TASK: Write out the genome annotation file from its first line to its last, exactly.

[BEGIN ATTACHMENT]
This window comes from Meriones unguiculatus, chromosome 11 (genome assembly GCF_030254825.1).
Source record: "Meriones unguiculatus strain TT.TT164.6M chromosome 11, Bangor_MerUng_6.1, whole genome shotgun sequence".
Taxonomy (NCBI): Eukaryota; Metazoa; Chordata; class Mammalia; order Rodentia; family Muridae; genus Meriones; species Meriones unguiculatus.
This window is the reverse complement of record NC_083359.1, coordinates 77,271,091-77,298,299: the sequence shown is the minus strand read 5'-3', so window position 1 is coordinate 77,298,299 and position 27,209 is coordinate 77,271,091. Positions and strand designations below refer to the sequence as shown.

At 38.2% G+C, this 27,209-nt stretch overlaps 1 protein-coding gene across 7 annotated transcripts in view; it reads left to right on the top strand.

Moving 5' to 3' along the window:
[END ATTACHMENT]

This window comes from Meriones unguiculatus, chromosome 11 (genome assembly GCF_030254825.1).
Source record: "Meriones unguiculatus strain TT.TT164.6M chromosome 11, Bangor_MerUng_6.1, whole genome shotgun sequence".
Taxonomy (NCBI): Eukaryota; Metazoa; Chordata; class Mammalia; order Rodentia; family Muridae; genus Meriones; species Meriones unguiculatus.
This window is the reverse complement of record NC_083359.1, coordinates 77,271,091-77,298,299: the sequence shown is the minus strand read 5'-3', so window position 1 is coordinate 77,298,299 and position 27,209 is coordinate 77,271,091. Positions and strand designations below refer to the sequence as shown.

At 38.2% G+C, this 27,209-nt stretch overlaps 1 protein-coding gene across 7 annotated transcripts in view; it reads left to right on the top strand.

Moving 5' to 3' along the window: